The IMS Institute of Health Informatics released a report today called “riding the technology wave in life sciences” and there are some troubling findings. Among one of their key findings “despite abundant and growing amounts of data being generated and accessed by life sciences companies, analytic systems designed to interpret and create actionable insights have not kept pace.”Their survey revealed 74% of respondents expressing they have a high level of need for greater insights from data. As the mix of new medicines brought to market by pharmaceutical companies is skewing toward those with relatively small target patient populations, it is more important for analytic systems to help identify those patients and their physicians.
New capabilities needed for life sciences companies
Customers of life sciences companies are demanding more compelling evidence of the value of their products, therefore requiring new approaches to commercialization.
The largest life sciences companies will need to reduce their annual operating costs by at least $35 billion by 2017 in order to maintain their current operating margins and level of investment in research and development.
New approaches to reducing costs through optimizing performance are needed as recent efforts, through across-the-board cuts and outsourcing, have not delivered adequate improvements.
Total global growth in spending on medicines is expected to accelerate from 2-3% in 2013 to 5-7% in 2017 on a constant dollar basis. However, further pressure on operating margins can be expected as companies face rising costs at the same time drug pricing is reduced or constrained. As examples, rebates and discounts applied in the U.S. market have risen from 21.6% to 28.9% of gross sales since 2008.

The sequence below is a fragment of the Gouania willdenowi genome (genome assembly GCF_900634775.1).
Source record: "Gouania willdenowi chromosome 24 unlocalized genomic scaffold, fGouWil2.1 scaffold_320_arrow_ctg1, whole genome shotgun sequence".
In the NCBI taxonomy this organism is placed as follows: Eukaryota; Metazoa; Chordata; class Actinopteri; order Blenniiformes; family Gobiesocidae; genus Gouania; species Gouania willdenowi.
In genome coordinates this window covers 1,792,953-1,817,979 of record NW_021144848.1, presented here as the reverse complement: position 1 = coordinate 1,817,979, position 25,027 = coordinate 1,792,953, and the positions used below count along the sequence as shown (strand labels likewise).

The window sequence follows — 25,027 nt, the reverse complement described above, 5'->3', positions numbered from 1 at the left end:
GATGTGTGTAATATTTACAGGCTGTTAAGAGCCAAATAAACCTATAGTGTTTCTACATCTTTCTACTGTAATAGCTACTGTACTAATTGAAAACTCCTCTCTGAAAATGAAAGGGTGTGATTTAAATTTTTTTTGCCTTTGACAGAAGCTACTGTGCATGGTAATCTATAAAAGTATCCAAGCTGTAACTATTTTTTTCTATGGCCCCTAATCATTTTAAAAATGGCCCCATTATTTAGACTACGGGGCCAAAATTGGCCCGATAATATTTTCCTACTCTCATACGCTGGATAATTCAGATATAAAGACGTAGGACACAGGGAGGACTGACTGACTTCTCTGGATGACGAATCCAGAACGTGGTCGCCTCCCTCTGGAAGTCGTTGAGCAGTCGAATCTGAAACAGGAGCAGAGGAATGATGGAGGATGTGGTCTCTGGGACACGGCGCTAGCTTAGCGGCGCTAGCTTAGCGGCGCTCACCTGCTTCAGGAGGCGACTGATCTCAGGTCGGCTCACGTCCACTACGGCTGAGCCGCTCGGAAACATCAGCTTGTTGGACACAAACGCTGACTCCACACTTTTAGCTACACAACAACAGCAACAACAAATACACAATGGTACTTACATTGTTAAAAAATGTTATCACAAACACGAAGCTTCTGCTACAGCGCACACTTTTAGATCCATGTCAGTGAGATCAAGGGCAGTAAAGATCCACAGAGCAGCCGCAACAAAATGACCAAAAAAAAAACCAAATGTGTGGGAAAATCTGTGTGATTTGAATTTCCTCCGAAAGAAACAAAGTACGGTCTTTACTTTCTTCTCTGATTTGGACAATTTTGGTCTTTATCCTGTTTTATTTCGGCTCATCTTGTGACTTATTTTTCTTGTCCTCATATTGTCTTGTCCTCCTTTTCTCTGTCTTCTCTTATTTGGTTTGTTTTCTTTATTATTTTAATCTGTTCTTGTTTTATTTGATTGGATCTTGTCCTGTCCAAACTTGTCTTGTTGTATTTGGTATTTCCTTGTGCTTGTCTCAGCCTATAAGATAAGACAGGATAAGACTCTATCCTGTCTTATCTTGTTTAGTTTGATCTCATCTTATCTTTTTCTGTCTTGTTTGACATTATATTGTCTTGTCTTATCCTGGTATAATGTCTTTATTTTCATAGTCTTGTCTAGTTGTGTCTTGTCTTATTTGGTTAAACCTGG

The high priority placed by life sciences companies on meeting the changing needs of external customers combined with the need to lower operating costs suggests new approaches will be needed to address these cost issues while optimizing performance.
Within commercial operations, cuts were generally implemented across-the-board, with reduced headcount and budgets per brand. Outsourcing of non-strategic functions became a key focus, with companies typically looking for net savings from outsourcing of no less than 25% over their internal costs and an increased level of spending flexibility.
Survey respondents indicate a broad range of approaches to cost reduction are being taken. While crude approaches such as applying across-the-board budget cuts – regardless of a function’s or activity’s strategic importance or contribution to commercial success – are being used a lot or some by 77% of respondents, even more (87%) are applying approaches that seek to optimize the commercial organization (n=91). Improvements in workflow automation and increasing commercial outsourcing are important approaches, in addition to the more direct reductions in data budgets, headcount or technology budgets .
I found this report very insightful and it confirms what I have been seeing while consulting. It’s going to be very interesting to see which pharma companies have the leadership to invest both in technology and people who can take large amounts of data and translate them into actionable KPI’s with speed.
The “across the board” job cuts that have been pharma’s trademark over the last 2-3 years are having an unexpected consequence; they are driving talented people away from a career in life sciences. Not too long ago I was asked to guest lecture at a Harvard MBA class and asked the class how many were going to pursue a career in pharma and not one person raised their hand.
The rub is that while budget cuts are needed to maintain profit margins, investment in technology is also necessary both in people and systems. Real leaders will be able to make this transition those that are more interested in short term profits for The Street are going to fail.